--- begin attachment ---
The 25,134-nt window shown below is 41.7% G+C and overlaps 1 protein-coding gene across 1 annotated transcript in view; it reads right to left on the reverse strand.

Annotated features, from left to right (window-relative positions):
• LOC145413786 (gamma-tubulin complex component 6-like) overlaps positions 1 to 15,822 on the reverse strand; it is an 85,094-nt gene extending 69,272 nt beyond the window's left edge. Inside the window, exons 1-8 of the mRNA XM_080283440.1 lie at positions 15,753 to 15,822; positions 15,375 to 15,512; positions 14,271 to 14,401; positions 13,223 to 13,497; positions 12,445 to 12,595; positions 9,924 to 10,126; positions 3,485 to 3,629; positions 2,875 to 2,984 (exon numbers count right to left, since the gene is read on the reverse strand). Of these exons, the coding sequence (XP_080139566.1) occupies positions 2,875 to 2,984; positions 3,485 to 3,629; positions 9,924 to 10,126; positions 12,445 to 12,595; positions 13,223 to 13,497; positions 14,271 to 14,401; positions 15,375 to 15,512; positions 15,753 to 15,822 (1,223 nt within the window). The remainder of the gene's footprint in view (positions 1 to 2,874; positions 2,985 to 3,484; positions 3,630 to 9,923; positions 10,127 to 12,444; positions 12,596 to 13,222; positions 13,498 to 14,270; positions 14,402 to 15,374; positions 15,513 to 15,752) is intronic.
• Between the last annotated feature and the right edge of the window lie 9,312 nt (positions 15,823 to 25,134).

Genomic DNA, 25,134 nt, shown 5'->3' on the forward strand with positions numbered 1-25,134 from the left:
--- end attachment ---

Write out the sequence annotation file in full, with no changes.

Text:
The 25,134-nt window shown below is 41.7% G+C and overlaps 1 protein-coding gene across 1 annotated transcript in view; it reads right to left on the reverse strand.

Annotated features, from left to right (window-relative positions):
• LOC145413786 (gamma-tubulin complex component 6-like) overlaps positions 1 to 15,822 on the reverse strand; it is an 85,094-nt gene extending 69,272 nt beyond the window's left edge. Inside the window, exons 1-8 of the mRNA XM_080283440.1 lie at positions 15,753 to 15,822; positions 15,375 to 15,512; positions 14,271 to 14,401; positions 13,223 to 13,497; positions 12,445 to 12,595; positions 9,924 to 10,126; positions 3,485 to 3,629; positions 2,875 to 2,984 (exon numbers count right to left, since the gene is read on the reverse strand). Of these exons, the coding sequence (XP_080139566.1) occupies positions 2,875 to 2,984; positions 3,485 to 3,629; positions 9,924 to 10,126; positions 12,445 to 12,595; positions 13,223 to 13,497; positions 14,271 to 14,401; positions 15,375 to 15,512; positions 15,753 to 15,822 (1,223 nt within the window). The remainder of the gene's footprint in view (positions 1 to 2,874; positions 2,985 to 3,484; positions 3,630 to 9,923; positions 10,127 to 12,444; positions 12,596 to 13,222; positions 13,498 to 14,270; positions 14,402 to 15,374; positions 15,513 to 15,752) is intronic.
• Between the last annotated feature and the right edge of the window lie 9,312 nt (positions 15,823 to 25,134).

Genomic DNA, 25,134 nt, shown 5'->3' on the forward strand with positions numbered 1-25,134 from the left: